Thirteen year old Grant Gardner has somehow talked his mother into letting him attend a midnight showing of a classic horror movie, one for which he received a personal invitation. As soon as he gets to the theater, however, Grant feels something is not quite right—no one else seems to be around—not even in the ticket booth! Once inside, Grant sees just one other person in the theater, Ruthie, a young girl about his age, who seems to be quite familiar with the movie they begin to watch. In fact, Ruthie says that the movie has been her favorite since the day it opened. That strikes Grant as rather strange since the movie came out in the 1930s, "long before even their parents were alive." With an RL of 2.6 (Guided Reading Level N), this brief, intriguing ghost story is an easy read, even for reluctant readers, and will make a good addition to a study of the horror/ghost story genre. Illustrated sparingly with simple, realistic, black and white sketches, the book is also a good example of a multi-genre work for younger readers. At the end of the book there is a police report and case notes, shedding additional light on Grant's experience, as well as a "Dear Reader" letter from the author, Jason Strange (an obvious pseudonym). As an additional aid for use in Guided Reading groups or book clubs, the book also includes a glossary, discussion questions, and writing prompts, allowing for its readers to work cooperatively and independently. Reviewer: Maria Lamattina, EdD.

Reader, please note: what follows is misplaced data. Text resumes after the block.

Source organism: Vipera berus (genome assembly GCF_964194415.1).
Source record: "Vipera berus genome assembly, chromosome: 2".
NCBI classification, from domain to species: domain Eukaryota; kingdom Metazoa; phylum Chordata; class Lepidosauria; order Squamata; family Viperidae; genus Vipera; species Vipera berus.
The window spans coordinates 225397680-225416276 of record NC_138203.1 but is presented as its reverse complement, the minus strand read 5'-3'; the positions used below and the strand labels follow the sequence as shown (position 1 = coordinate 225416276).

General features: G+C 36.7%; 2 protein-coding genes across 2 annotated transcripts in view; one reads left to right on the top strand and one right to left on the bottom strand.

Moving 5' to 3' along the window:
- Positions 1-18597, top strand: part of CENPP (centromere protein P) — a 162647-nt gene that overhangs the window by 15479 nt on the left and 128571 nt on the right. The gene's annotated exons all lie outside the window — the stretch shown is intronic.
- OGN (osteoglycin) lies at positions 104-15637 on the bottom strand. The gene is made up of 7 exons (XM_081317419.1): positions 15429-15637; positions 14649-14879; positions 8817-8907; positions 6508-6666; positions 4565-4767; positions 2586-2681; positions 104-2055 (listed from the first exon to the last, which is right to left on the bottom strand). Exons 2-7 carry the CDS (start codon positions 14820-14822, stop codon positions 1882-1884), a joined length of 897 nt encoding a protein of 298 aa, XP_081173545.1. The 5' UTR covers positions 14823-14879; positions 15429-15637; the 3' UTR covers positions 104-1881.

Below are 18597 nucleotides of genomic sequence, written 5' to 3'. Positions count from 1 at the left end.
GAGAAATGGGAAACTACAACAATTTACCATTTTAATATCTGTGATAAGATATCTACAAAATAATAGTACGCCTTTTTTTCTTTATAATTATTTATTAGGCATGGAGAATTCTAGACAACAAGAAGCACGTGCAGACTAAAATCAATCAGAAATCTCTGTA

Product dimensions: 5.20 (w) x 7.30 (h) x 0.40 (d)
Meet the Author
Phil Parks is a Michigan native who has been illustrating books for more than twenty years. With subjects ranging from adult mystery and dark fantasy to whimsical children's literature, he has had the opportunity to work with authors such as Dean Koontz, Ray Bradbury, Lawrence Block, and many others.